Media companies are increasingly using artificial intelligence (AI) to produce news content. The launch of generative AI programs such as ChatGPT has further fueled this trend. Now for the first time, the fög has conducted a representative survey to investigate how the Swiss public feels about AI-produced media coverage.
Just under a third (29%) of respondents say they would read news items written entirely by AI. In comparison, 84% would read texts written by journalists without the use of AI. Acceptance varies by topic: for weather, sports news, stock-market prices or celebrity gossip, respondents would be more likely to consider reading AI-generated news, while for news about politics, the economy, science or culture, acceptance of AI is significantly lower.
Well over half the Swiss population (61%) believes the overall quality of reporting will deteriorate if the use of AI to write articles increases. A clear majority fears it will lead to less diversity of opinion and more false information. Over 80% of respondents therefore also think content created in whole or in part by AI should be labeled accordingly. Until now, Swiss media companies have been reticent in this regard, and there are no industry-wide standards. “Swiss media companies should place a higher priority on declaring AI use,” says media expert and fög director Mark Eisenegger. “This is the only way serious journalism can differentiate itself from the growing number of dubious offerings that rely solely on generative AI.”
Only around 10% of respondents said they would be willing to pay for news articles written entirely by AI. In contrast, more than two thirds would pay for content written by journalists without the use of AI. One reason for the lack of willingness to pay for AI-produced content, alongside the presumed quality deficits, could be that most people associate the use of AI with lower costs and time savings for media companies. Still, a clear majority of those surveyed believe that media companies are entitled to compensation from AI providers if content written by their (human) journalists is used to train the automated systems. “This is an important finding, especially with regard to the current political debate on copyright laws,” says Mark Eisenegger.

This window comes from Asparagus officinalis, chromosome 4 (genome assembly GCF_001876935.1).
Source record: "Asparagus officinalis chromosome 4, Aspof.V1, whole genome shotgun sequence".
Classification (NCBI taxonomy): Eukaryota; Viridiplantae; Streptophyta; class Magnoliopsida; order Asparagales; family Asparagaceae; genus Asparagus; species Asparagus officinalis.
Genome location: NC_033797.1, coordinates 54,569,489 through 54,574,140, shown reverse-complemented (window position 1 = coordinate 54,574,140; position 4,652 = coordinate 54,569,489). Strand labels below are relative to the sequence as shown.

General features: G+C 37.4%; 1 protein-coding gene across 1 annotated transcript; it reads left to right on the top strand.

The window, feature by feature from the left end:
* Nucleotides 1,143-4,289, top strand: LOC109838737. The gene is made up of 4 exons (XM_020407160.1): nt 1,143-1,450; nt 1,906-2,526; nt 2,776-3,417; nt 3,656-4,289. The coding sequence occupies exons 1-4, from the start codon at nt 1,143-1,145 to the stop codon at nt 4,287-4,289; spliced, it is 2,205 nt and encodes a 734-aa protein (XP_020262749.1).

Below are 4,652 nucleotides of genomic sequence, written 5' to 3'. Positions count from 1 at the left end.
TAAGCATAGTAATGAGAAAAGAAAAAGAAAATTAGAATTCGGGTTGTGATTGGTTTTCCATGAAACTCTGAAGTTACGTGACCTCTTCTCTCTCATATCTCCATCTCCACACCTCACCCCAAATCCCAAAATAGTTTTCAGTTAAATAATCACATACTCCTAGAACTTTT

Journalism in Switzerland faces other challenges, too: the number of people who hardly consume any news at all, known as the “news deprived”, continues to grow and now comprises 43% of the Swiss population. When asked about the type of news that they are interested in, many Swiss people mention “positive” or “constructive” journalism, i.e. good news stories or articles that discuss possible solutions alongside problems. An expansion of constructive journalism could therefore counteract the increase in news deprivation.
Despite the structural difficulties in journalism, there are also positive findings. The Yearbook’s long-term measurement of media quality found that it this year reached its highest level since 2015. Contributing factors were the coronavirus pandemic and the war in Ukraine. Due to these events, the relevance of media coverage increased – also in previous years – as the media focused more on politics. The Swiss media presence on TikTok and Instagram is also of relatively high quality. Although on both platforms soft news is prioritized and the tone is more emotional, the presentation of Swiss media posts on Instagram and TikTok provides more contextualization than content on websites offering a full news service, as a limited number of posts are produced specifically for the social media platforms.
The 2023 Yearbook Quality of the Media and accompanying in-depth studies are available at www.foeg.uzh.ch